SPTBN5, Encoding the βV-Spectrin Protein, Leads to a Syndrome of Intellectual Disability, Developmental Delay, and Seizures

Amjad Khan*, Lucia Pia Bruno, Fadhel Alomar, Muhammad Umair, Anna Maria Pinto, Abid Ali Khan, Alamzeb Khan, Saima, Alessandra Fabbiani, Kristina Zguro, Simone Furini, Maria Antonietta Mencarelli, Alessandra Renieri, Sara Resciniti, Karla A. Peña-Guerra, Francisco J. Guzmán-Vega, Stefan T. Arold, Francesca Ariani, Shahid Niaz Khan

*Corresponding author for this work

Research output: Contribution to journalArticlepeer-review

9 Scopus citations

Abstract

Whole exome sequencing has provided significant opportunities to discover novel candidate genes for intellectual disability and autism spectrum disorders. Variants in the spectrin genes SPTAN1, SPTBN1, SPTBN2, and SPTBN4 have been associated with neurological disorders; however, SPTBN5 gene-variants have not been associated with any human disorder. This is the first report that associates SPTBN5 gene variants (ENSG00000137877: c.266A>C; p.His89Pro, c.9784G>A; p.Glu3262Lys, c.933C>G; p.Tyr311Ter, and c.8809A>T; p.Asn2937Tyr) causing neurodevelopmental phenotypes in four different families. The SPTBN5-associated clinical traits in our patients include intellectual disability (mild to severe), aggressive tendencies, accompanied by variable features such as craniofacial and physical dysmorphisms, autistic behavior, and gastroesophageal reflux. We also provide a review of the existing literature related to other spectrin genes, which highlights clinical features partially overlapping with SPTBN5.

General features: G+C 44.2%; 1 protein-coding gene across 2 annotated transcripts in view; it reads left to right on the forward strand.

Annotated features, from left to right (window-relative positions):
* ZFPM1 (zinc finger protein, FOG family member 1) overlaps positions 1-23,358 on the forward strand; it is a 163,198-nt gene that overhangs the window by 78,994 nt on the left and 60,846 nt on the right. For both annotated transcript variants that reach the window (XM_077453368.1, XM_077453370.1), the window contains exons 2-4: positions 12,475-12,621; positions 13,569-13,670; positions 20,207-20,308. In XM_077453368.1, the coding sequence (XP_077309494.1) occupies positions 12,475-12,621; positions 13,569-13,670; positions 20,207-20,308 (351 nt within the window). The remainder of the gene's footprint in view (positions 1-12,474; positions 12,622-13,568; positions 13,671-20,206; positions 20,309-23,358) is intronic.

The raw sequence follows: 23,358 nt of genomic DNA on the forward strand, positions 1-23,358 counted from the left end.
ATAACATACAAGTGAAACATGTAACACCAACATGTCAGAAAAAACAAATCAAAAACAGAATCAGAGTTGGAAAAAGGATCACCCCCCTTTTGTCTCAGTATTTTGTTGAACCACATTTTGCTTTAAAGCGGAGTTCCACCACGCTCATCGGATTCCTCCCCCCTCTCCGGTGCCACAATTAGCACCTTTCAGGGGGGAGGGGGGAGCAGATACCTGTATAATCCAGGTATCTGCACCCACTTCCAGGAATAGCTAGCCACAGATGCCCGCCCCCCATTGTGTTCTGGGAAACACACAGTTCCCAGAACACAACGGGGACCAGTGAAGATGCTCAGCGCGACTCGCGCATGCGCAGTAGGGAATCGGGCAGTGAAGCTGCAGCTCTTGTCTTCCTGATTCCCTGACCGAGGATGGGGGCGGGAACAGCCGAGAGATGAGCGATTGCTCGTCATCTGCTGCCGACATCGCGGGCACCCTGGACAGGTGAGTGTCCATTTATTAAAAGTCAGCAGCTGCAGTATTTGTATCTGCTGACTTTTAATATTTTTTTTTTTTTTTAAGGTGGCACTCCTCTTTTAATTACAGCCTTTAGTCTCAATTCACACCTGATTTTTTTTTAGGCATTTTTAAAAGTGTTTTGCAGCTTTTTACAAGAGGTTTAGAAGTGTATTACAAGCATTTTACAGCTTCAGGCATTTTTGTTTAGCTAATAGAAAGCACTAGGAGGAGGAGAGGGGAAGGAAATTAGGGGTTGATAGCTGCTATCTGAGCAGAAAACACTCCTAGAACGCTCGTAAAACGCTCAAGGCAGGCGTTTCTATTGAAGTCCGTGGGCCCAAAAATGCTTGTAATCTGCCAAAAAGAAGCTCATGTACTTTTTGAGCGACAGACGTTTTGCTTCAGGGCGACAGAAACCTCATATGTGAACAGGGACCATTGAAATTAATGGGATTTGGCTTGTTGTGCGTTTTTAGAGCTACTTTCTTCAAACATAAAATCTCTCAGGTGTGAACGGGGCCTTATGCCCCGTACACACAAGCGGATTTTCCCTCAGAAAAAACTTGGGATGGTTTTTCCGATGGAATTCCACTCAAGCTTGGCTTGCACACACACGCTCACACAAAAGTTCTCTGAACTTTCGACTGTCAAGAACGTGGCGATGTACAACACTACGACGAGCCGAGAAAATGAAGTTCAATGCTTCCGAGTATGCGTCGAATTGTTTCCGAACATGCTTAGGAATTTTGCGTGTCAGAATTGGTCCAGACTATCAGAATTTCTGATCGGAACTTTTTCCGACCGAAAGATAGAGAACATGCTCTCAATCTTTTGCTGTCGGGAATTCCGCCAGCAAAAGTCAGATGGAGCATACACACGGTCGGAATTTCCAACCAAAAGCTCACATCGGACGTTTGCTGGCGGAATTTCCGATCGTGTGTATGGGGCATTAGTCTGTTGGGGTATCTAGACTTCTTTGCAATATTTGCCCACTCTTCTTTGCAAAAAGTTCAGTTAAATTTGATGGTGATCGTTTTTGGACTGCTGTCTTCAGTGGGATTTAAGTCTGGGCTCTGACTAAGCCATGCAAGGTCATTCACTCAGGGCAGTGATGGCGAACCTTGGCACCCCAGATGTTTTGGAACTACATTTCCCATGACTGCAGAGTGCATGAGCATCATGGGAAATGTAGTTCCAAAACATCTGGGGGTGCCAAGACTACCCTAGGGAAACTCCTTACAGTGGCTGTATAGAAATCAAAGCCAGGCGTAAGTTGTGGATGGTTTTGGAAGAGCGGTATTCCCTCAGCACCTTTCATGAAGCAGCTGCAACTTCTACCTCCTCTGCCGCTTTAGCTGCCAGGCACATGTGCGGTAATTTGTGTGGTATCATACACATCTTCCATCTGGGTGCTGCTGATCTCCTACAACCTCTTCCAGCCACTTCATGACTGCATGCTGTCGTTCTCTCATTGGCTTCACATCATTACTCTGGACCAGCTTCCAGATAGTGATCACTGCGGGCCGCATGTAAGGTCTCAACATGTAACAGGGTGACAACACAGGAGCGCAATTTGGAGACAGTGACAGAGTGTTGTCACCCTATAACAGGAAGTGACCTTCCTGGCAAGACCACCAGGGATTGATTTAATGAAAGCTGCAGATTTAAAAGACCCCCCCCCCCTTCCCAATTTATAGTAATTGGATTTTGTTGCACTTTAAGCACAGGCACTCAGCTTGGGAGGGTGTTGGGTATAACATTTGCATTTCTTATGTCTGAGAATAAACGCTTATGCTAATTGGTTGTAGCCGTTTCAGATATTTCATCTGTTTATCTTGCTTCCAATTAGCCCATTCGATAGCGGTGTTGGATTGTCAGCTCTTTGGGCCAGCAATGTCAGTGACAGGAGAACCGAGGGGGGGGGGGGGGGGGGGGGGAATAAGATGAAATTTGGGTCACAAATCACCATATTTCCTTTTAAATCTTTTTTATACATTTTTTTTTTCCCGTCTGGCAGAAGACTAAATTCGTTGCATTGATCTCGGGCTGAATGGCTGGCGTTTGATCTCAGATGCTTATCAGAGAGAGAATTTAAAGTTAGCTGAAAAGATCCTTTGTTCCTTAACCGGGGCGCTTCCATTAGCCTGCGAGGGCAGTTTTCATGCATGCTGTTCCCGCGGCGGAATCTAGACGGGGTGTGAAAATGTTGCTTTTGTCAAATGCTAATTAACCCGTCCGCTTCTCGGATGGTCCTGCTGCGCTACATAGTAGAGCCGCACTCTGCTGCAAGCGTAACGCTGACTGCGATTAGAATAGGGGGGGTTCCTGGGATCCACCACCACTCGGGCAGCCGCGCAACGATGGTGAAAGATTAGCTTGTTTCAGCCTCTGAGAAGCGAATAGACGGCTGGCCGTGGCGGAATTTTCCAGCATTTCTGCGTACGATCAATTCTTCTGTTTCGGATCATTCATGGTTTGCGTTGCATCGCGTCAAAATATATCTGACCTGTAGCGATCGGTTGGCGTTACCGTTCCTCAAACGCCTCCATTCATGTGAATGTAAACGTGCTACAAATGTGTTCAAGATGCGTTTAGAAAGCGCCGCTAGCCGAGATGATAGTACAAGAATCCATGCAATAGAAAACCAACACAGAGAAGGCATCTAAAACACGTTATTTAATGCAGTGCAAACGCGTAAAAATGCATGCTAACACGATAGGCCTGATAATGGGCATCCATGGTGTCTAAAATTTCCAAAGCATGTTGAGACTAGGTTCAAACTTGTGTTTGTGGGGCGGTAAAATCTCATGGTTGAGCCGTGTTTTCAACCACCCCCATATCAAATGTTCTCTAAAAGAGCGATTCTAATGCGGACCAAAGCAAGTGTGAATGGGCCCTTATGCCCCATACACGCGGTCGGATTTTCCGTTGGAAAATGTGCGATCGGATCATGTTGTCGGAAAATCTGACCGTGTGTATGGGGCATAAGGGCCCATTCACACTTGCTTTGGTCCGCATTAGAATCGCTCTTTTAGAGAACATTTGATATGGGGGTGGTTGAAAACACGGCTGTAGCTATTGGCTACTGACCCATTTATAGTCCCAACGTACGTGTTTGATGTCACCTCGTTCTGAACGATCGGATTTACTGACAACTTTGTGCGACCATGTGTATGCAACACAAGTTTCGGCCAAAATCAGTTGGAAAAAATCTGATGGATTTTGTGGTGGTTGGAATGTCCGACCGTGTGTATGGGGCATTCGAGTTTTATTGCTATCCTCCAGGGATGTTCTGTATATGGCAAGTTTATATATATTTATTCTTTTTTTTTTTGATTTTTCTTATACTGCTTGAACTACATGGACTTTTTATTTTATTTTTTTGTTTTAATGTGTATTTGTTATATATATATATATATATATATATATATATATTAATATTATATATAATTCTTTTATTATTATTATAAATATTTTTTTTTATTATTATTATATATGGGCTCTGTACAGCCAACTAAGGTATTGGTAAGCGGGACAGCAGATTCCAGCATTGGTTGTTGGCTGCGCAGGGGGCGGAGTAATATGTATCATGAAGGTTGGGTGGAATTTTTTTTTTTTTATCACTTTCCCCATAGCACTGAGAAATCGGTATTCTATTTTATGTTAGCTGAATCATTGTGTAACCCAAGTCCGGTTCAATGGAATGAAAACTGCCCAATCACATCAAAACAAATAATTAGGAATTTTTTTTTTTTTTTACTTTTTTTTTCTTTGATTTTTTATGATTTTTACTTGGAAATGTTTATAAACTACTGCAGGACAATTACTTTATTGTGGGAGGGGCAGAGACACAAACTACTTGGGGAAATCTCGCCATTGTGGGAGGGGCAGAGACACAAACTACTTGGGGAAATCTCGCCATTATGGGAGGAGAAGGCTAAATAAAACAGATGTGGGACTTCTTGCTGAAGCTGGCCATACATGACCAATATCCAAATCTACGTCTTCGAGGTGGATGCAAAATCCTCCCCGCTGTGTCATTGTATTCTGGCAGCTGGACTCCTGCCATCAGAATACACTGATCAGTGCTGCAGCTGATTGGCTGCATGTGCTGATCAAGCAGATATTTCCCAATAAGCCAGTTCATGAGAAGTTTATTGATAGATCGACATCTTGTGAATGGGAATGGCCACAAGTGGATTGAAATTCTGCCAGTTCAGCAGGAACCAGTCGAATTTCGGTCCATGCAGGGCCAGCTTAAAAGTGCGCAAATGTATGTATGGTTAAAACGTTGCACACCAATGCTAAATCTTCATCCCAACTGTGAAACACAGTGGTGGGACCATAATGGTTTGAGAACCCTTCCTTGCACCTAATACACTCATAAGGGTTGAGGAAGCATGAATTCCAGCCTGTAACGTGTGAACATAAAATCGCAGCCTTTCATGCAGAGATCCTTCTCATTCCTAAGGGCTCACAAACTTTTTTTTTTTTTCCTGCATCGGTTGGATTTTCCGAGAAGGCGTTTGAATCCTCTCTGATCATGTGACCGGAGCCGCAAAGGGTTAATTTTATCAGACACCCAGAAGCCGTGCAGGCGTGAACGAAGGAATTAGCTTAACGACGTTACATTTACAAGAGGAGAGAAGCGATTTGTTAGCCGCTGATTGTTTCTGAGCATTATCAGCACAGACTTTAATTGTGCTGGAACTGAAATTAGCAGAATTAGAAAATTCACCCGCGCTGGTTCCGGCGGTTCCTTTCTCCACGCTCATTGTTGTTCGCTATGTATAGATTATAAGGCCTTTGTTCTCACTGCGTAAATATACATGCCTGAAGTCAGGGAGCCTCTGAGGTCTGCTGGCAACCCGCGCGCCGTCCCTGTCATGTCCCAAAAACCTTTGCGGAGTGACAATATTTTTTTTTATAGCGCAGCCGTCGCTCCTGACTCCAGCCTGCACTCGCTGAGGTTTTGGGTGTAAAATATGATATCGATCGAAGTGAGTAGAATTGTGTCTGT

Original languageEnglish (US)
Article number877258
JournalFrontiers in Molecular Neuroscience
Volume15
DOIs
StatePublished - Jun 17 2022

Keywords

  • heterozygous mutation
  • intellectual disability (ID)
  • protein modeling 3
  • SPTBN5
  • whole exome sequencing (WES)

ASJC Scopus subject areas

  • Molecular Biology
  • Cellular and Molecular Neuroscience

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